Security: More Than Simply Defense
Martino, Antonio, Hampton Roads International Security Quarterly
When dealing with problems of security one is often confronted with the idea that poverty is the underlying breeding ground for terrorism, today's principal threat to our security. This is not as self-evident as it is at times assumed.
Let me clarify by first dealing with the contemporary concept of security. The world we face today is poles apart from the world of the XX Century, when the threat to our security, which marked the whole Century, was that of war: two World Wars with an unprecedented number of victims and enormous destructions, and the Cold War which, had it become "hot", would have caused a planetary holocaust.
This is why the key concern at the time was that of defending Western Europe and its values - the Rule of Law, Freedom, Democracy and the Free Market - from the Soviet threat. The disintegration of the Soviet Union and of the Warsaw Pact has resulted in a revolution both in Europe and in the entire world.
After the collapse of the Soviet Empire and even more after September 11, the nature of the threat changed from that of global war to that of global terror. That's why we have been obliged to move from the concept of defense, the appropriate answer to global war, to that of security, the answer to terrorism.
Due to its nature, security differs from defense, in that it is an inclusive concept because - under certain conditions - the larger the number of countries belonging to a security organization, the more efficient it can be. This change has had a strong impact on the Atlantic Alliance and it helps to explain the enlargement of both NATO and the EU, the new relationship with Russia, and NATO's policy of "open door" towards new potential members.
In order to face these new threats the traditional concept of the armed defense of a country's territory is no longer applicable. It is clear that the new threats cannot be faced only with military action, but it is necessary - more so than in the past - to resort also to political, diplomatic, economic and cultural instruments. Phenomena such as international terrorism, illegal immigrations, arms and drugs trafficking cannot be faced only with weapons.
The historical moment we are living in is characterized, furthermore, by other challenges which are completely different from those of the recent past. The complexity of the world has increased as a consequence of increased "globalization" and of massive migration flows. All these aspects affect our security.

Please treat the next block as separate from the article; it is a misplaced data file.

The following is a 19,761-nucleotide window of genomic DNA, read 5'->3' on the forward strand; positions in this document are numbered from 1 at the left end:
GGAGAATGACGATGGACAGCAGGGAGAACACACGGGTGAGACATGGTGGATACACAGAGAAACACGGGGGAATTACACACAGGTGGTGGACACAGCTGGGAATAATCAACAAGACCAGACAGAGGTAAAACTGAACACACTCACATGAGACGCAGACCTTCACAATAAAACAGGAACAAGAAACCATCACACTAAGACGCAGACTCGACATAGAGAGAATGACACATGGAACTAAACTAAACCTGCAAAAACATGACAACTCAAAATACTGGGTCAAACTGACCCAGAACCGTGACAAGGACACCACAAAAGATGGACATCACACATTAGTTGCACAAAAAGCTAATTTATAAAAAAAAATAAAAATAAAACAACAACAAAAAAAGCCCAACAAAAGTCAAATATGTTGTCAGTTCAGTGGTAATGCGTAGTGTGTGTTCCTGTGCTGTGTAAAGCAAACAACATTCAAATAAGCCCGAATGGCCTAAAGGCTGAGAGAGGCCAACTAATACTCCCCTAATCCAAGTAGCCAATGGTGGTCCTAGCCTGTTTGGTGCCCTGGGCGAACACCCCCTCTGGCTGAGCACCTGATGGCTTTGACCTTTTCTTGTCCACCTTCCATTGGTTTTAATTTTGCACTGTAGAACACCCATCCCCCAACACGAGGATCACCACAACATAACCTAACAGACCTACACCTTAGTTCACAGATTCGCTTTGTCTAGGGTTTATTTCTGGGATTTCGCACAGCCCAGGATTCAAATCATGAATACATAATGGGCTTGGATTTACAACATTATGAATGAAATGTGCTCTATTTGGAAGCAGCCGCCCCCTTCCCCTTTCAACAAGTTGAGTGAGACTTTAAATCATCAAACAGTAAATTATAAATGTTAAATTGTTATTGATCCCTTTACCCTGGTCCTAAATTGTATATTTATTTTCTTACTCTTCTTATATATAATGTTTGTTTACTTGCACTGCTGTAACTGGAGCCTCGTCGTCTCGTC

Let's go back to the interrelation of economic prosperity and security. Poverty and economic inequality do not seem to be the driving force behind terrorist organizations (some of their members, as we know, come from very wealthy parts of society) but can they offer, as it is often argued, a breeding ground for recruiting the cannon fodder of terrorist activities?
I doubt it. Can anyone seriously believe that terrorism is an effective way to improve one's economic condition? Or, to put it differently, can anyone believe that economic inequality can be reduced by killing innocent civilians?
On the other hand can the unequal distribution of wealth foster a sense of tolerance towards terrorism in those who consider themselves victims of neglect because of the inequitable sharing of the benefits of globalization? Again, it's hard to believe that the murder of civilians can be viewed as an acceptable way to redress real or supposed injustices.
I believe that in many cases it is simply futile to ask ourselves what motivates terrorists. That approach is implicitly based on the assumption that terrorists are rational. To the extend that some of them may be called rational, it seems to me that their rationality is different from ours: terrorists' motives in most cases are not for us to understand.
This does not mean that we should do nothing to help poor countries better their condition. …